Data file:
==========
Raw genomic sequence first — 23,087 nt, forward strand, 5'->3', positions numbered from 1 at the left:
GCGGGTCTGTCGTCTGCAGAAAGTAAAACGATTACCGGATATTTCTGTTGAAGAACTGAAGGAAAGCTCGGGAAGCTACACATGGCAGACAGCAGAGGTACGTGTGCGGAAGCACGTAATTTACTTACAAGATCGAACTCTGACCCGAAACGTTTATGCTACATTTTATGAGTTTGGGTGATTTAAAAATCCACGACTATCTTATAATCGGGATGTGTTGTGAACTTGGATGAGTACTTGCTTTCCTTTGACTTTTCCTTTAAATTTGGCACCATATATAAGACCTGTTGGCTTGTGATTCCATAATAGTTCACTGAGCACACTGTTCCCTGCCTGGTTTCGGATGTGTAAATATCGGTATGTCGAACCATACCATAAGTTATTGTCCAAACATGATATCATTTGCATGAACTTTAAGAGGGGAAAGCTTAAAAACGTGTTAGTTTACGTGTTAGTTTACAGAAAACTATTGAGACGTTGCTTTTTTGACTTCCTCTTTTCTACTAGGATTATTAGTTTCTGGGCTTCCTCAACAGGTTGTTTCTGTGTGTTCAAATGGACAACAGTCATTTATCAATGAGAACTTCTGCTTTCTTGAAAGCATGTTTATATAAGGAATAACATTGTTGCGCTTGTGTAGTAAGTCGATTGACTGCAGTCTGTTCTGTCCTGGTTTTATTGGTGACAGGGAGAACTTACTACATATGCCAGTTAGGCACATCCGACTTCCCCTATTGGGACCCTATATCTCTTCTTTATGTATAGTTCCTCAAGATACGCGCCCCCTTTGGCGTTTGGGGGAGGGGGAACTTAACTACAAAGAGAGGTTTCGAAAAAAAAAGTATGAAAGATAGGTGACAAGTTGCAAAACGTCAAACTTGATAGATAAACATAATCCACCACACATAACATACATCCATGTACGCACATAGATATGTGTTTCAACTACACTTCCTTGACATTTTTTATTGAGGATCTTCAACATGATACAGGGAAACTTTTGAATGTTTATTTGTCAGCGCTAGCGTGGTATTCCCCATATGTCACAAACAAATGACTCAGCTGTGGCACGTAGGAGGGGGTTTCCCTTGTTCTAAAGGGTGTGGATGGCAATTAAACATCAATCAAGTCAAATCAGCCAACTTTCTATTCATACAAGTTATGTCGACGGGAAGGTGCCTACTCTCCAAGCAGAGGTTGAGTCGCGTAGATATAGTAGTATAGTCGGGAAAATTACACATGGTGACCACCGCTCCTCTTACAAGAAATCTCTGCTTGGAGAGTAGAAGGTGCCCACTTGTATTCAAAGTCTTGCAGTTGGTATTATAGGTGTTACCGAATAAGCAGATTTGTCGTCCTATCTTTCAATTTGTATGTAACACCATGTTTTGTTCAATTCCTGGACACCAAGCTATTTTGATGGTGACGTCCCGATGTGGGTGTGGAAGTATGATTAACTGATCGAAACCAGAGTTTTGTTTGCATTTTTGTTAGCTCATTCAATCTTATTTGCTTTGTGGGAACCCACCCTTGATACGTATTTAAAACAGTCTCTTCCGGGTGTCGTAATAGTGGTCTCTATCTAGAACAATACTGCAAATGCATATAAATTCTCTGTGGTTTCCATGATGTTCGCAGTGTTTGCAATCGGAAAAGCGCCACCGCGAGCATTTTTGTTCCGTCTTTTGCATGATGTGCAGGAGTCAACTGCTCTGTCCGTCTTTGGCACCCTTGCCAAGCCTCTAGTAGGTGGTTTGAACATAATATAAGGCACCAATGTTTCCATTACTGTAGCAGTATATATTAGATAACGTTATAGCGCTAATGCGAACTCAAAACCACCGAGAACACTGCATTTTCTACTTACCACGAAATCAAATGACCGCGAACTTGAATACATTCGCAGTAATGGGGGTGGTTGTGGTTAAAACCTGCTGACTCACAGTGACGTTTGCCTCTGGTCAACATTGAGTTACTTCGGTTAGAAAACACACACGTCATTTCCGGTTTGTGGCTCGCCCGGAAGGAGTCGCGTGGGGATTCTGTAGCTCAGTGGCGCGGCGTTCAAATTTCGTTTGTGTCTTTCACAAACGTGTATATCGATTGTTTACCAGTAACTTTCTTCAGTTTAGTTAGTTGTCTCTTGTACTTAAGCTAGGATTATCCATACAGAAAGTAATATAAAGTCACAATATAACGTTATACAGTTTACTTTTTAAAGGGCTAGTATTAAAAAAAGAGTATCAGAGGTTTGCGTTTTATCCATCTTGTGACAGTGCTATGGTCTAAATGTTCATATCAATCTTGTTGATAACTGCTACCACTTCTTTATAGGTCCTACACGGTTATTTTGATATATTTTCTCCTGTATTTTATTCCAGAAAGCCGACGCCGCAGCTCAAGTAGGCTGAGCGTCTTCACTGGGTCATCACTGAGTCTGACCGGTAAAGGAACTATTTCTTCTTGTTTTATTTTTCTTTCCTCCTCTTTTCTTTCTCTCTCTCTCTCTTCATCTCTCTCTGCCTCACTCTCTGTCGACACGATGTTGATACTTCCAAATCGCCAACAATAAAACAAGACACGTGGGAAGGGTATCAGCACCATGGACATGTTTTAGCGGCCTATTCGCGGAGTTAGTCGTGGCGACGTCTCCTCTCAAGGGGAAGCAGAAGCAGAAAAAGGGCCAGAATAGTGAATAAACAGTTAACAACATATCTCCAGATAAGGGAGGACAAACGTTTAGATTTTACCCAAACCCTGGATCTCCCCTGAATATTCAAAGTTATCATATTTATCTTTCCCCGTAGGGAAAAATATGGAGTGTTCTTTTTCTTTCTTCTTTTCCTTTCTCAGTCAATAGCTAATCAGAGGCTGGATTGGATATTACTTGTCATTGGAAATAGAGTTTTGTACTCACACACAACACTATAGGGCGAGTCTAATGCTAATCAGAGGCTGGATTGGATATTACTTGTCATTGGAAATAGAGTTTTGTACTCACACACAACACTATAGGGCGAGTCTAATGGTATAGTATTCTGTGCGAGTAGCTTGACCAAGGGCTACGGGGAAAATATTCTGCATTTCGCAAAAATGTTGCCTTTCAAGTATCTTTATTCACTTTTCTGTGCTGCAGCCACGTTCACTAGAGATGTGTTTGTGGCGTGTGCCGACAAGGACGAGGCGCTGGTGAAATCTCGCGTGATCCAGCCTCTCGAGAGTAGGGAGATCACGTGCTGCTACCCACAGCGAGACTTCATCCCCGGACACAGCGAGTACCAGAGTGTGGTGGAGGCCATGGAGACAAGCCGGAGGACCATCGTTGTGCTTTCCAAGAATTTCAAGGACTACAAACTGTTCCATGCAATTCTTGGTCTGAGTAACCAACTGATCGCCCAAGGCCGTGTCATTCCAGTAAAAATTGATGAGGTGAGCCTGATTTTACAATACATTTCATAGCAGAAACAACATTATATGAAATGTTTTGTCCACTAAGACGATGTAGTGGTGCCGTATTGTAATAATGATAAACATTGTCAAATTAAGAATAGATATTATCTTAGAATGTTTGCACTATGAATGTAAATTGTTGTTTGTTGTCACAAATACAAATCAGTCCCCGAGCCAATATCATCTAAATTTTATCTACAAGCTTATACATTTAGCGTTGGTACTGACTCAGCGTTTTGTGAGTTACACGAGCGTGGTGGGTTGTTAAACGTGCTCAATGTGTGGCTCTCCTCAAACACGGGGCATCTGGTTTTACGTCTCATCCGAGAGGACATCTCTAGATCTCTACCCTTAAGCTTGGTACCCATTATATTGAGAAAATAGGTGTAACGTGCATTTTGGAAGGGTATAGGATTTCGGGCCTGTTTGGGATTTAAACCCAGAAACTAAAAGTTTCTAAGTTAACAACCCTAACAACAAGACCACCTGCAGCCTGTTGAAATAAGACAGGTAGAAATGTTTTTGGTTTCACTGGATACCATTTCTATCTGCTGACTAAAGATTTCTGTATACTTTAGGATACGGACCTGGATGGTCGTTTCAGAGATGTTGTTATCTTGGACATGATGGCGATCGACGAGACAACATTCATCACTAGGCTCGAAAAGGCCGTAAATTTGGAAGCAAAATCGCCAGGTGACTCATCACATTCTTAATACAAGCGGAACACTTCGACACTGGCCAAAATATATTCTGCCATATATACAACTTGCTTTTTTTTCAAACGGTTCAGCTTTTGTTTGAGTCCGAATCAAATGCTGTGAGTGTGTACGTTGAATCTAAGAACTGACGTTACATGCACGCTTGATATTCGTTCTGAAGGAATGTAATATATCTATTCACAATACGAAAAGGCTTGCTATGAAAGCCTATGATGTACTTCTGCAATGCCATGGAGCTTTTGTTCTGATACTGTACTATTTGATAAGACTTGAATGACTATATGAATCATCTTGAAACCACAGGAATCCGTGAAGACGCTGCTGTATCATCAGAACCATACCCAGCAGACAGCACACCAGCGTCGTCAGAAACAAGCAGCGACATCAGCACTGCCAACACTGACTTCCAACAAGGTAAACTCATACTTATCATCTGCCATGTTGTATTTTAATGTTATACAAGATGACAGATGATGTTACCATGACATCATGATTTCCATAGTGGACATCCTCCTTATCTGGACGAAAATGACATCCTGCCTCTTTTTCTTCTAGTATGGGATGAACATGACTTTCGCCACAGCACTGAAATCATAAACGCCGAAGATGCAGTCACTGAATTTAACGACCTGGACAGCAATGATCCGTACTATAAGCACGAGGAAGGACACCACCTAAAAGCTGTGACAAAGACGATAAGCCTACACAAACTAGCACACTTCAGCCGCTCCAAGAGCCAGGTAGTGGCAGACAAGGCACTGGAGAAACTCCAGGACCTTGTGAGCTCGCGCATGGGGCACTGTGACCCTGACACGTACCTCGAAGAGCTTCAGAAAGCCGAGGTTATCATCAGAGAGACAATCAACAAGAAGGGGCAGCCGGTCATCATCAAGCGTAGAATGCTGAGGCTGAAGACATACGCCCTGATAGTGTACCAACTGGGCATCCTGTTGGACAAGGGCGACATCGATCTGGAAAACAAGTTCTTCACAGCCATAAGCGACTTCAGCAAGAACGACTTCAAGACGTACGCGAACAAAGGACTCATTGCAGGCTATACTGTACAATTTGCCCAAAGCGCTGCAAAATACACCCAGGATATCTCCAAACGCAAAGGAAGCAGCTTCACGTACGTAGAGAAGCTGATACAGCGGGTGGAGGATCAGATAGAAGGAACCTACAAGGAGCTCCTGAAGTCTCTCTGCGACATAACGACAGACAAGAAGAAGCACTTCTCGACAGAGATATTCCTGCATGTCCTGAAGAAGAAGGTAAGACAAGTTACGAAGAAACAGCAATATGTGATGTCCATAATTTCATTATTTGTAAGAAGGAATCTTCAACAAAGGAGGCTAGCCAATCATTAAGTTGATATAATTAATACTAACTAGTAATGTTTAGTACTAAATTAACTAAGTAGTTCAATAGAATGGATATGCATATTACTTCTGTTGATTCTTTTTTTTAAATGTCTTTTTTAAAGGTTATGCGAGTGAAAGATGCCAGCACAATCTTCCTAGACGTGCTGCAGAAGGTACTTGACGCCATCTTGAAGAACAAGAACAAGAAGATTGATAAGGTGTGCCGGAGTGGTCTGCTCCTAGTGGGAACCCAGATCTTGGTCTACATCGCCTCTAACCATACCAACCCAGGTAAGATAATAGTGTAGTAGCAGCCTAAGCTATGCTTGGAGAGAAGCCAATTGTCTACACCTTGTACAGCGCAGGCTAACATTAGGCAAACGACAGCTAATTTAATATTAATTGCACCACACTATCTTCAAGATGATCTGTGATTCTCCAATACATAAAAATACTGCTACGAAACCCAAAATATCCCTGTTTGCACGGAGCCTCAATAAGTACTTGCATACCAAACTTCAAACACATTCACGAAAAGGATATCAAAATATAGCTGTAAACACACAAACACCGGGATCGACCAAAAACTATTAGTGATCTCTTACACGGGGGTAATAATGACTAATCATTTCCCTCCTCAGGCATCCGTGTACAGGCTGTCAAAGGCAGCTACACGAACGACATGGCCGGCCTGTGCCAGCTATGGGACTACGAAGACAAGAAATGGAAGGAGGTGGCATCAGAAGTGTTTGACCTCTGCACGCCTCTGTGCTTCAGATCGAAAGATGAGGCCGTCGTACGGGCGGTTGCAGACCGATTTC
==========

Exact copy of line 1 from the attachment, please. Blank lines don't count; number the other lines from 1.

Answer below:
Raw genomic sequence first — 23,087 nt, forward strand, 5'->3', positions numbered from 1 at the left: